Some classes already have up to 35 children in them; if the tax proposal does not pass all classes may have 35 or more in them. By law, 15 buses will be pulled from the road next year because they are too old. The days of buses going from house to house will be over. Parents will have to take their children to bus stops, which may be a few miles away. All of the buildings need new roofs, new plumbing, new electrical wiring and the list goes on and on. But most of all, they need to be made safer. Every year we hear of attacks at schools. Don’t our children deserve to have the best protection possible? What could be sadder than something tragic happening and knowing we could have prevented it by voting “Yes” in 2014?
Before the last tax proposal, people were misinformed that the tax increase would not help D’Arbonne Woods Charter School. That school is going to profit from these taxes, too. They will get their share of the money. The state calculates their part and subtracts it from Union Parish’s state money. It may sound complicated, but ask the DWCS board; they can tell you the truth. They will benefit from the taxes, too. I have heard some say they don’t need the money because they just got $18 million. Yes, they did get a loan of $18 million and according to the newspapers they will have to pay it back. They need the taxes!
Now I want to mention another issue: The old complaint that the school board closed my school and they said they wouldn’t. The closing of those schools was inevitable. We have been told since the 1930s there were too many schools too close together. Before that time there were schools all over Union Parish. One by one they closed. Why? Because the parish could not financially keep them open. Well, we know nothing has gotten cheaper since those days. So it makes sense that there was coming a day when we could not afford all of the remaining community schools. Did anyone want to close them? The previous boards and Central Office personnel knew how the separate communities felt and tried to prevent the closing of the schools for too many years - so many, in fact, that now the pot is dry.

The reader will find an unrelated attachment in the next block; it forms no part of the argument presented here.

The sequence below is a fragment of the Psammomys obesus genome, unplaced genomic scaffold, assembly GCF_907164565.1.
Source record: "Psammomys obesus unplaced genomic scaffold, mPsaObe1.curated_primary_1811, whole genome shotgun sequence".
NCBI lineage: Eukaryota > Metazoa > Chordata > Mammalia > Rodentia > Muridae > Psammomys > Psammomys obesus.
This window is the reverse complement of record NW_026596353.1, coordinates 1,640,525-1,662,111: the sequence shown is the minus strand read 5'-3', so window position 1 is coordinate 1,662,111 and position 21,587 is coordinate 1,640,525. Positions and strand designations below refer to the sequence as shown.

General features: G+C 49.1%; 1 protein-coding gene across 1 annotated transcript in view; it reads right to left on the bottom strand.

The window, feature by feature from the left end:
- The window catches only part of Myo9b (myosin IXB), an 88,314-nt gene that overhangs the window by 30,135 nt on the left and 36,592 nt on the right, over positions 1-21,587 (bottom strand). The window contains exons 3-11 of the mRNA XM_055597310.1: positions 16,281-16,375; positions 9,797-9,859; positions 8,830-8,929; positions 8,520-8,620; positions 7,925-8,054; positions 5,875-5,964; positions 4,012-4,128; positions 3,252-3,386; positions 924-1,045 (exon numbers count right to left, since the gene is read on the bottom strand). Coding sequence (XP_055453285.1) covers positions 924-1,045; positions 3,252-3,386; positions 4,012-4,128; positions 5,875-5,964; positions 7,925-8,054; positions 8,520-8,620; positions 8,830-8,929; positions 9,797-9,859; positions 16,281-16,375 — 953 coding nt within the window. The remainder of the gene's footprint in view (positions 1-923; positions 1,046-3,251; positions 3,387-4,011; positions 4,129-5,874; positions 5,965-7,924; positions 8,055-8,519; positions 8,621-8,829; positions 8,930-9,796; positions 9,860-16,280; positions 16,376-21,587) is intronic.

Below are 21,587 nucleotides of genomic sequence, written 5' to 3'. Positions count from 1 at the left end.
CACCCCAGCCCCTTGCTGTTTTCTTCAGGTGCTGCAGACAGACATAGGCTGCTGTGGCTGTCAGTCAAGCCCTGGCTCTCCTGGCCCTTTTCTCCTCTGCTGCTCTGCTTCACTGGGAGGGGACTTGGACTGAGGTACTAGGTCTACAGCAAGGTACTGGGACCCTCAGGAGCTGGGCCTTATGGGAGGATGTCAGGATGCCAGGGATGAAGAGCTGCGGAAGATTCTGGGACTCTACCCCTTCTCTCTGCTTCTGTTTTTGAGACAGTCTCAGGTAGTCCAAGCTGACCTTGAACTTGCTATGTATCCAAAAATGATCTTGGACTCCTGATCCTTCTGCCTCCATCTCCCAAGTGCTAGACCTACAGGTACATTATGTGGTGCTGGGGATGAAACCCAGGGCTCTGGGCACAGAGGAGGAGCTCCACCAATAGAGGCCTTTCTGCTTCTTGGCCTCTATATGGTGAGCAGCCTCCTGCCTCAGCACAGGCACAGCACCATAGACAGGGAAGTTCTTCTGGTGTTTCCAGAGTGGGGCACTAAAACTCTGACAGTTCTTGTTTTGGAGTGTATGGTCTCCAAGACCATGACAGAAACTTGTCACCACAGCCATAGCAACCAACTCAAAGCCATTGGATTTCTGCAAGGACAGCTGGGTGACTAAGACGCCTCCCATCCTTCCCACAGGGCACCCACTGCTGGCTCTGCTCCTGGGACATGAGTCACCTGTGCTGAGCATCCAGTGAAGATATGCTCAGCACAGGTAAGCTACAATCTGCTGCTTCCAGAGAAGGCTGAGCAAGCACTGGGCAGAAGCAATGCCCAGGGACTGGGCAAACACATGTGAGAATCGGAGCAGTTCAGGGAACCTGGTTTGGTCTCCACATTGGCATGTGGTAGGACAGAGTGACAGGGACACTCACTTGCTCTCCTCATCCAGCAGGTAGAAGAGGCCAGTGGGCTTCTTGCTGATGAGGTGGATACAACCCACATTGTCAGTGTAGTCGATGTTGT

It doesn’t matter what was said ten years ago or last week. What matters is our children need and deserve as good an education as children are getting down the road, across the river or in another state. The sad thing is, even if the taxes pass, our schools won’t be overflowing with money. There are too many demands for it. They will still be operating with limited resources, but at least they will be able to operate. Contrary to what many believe, I know our teachers will continue to equip our children with the knowledge and skills to compete in the job market. We have too many successful graduates who have become doctors and nurses, lawyers, accountants, writers, welders, electricians, computer analysts, etc. who prove our teachers are doing a great job. If children leave our schools ill equipped, it is because they did not want to learn. They are products of our deteriorated society, not deteriorated schools.
Before you make up your mind to vote, please picture all of the precious babies and children you know and pray that God will guide you to make the right choice for these children.
Marjorie Wisecarver